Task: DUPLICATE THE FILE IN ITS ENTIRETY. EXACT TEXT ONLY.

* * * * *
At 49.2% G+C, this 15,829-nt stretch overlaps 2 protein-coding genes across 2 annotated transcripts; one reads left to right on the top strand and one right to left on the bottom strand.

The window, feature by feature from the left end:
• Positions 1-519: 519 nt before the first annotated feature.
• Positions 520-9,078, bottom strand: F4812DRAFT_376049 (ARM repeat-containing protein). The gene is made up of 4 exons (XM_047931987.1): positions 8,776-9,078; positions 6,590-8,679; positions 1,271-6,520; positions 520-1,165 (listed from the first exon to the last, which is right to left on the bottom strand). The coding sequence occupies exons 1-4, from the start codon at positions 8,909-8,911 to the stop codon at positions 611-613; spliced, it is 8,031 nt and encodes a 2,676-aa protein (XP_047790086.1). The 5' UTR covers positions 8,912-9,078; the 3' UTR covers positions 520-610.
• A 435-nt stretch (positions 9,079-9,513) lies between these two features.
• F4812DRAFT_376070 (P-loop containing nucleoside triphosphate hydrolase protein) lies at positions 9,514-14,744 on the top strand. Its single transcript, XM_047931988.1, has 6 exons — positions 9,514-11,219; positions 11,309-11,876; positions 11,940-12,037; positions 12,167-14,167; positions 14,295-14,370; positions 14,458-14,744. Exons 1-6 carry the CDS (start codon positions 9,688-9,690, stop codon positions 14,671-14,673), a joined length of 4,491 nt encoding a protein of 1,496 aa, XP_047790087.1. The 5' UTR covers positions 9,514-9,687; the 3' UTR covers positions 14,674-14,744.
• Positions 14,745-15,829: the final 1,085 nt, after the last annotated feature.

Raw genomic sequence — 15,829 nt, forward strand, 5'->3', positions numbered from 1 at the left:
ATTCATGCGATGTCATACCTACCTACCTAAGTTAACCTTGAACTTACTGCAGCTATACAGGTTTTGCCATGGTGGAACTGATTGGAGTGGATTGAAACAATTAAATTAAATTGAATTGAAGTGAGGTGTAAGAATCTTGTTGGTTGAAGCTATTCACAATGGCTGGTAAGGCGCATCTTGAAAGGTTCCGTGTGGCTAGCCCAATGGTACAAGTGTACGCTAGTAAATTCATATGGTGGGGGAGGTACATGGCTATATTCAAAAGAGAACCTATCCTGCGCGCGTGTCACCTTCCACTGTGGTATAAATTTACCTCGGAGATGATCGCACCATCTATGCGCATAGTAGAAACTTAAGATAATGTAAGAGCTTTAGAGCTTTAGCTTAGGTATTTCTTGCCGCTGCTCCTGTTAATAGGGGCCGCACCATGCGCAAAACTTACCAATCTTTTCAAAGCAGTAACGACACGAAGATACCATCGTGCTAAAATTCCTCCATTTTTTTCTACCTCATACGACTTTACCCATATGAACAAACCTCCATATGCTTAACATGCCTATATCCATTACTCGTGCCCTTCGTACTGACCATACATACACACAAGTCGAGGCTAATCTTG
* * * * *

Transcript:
At 49.2% G+C, this 15,829-nt stretch overlaps 2 protein-coding genes across 2 annotated transcripts; one reads left to right on the top strand and one right to left on the bottom strand.

The window, feature by feature from the left end:
• Positions 1-519: 519 nt before the first annotated feature.
• Positions 520-9,078, bottom strand: F4812DRAFT_376049 (ARM repeat-containing protein). The gene is made up of 4 exons (XM_047931987.1): positions 8,776-9,078; positions 6,590-8,679; positions 1,271-6,520; positions 520-1,165 (listed from the first exon to the last, which is right to left on the bottom strand). The coding sequence occupies exons 1-4, from the start codon at positions 8,909-8,911 to the stop codon at positions 611-613; spliced, it is 8,031 nt and encodes a 2,676-aa protein (XP_047790086.1). The 5' UTR covers positions 8,912-9,078; the 3' UTR covers positions 520-610.
• A 435-nt stretch (positions 9,079-9,513) lies between these two features.
• F4812DRAFT_376070 (P-loop containing nucleoside triphosphate hydrolase protein) lies at positions 9,514-14,744 on the top strand. Its single transcript, XM_047931988.1, has 6 exons — positions 9,514-11,219; positions 11,309-11,876; positions 11,940-12,037; positions 12,167-14,167; positions 14,295-14,370; positions 14,458-14,744. Exons 1-6 carry the CDS (start codon positions 9,688-9,690, stop codon positions 14,671-14,673), a joined length of 4,491 nt encoding a protein of 1,496 aa, XP_047790087.1. The 5' UTR covers positions 9,514-9,687; the 3' UTR covers positions 14,674-14,744.
• Positions 14,745-15,829: the final 1,085 nt, after the last annotated feature.

Raw genomic sequence — 15,829 nt, forward strand, 5'->3', positions numbered from 1 at the left:
ATTCATGCGATGTCATACCTACCTACCTAAGTTAACCTTGAACTTACTGCAGCTATACAGGTTTTGCCATGGTGGAACTGATTGGAGTGGATTGAAACAATTAAATTAAATTGAATTGAAGTGAGGTGTAAGAATCTTGTTGGTTGAAGCTATTCACAATGGCTGGTAAGGCGCATCTTGAAAGGTTCCGTGTGGCTAGCCCAATGGTACAAGTGTACGCTAGTAAATTCATATGGTGGGGGAGGTACATGGCTATATTCAAAAGAGAACCTATCCTGCGCGCGTGTCACCTTCCACTGTGGTATAAATTTACCTCGGAGATGATCGCACCATCTATGCGCATAGTAGAAACTTAAGATAATGTAAGAGCTTTAGAGCTTTAGCTTAGGTATTTCTTGCCGCTGCTCCTGTTAATAGGGGCCGCACCATGCGCAAAACTTACCAATCTTTTCAAAGCAGTAACGACACGAAGATACCATCGTGCTAAAATTCCTCCATTTTTTTCTACCTCATACGACTTTACCCATATGAACAAACCTCCATATGCTTAACATGCCTATATCCATTACTCGTGCCCTTCGTACTGACCATACATACACACAAGTCGAGGCTAATCTTG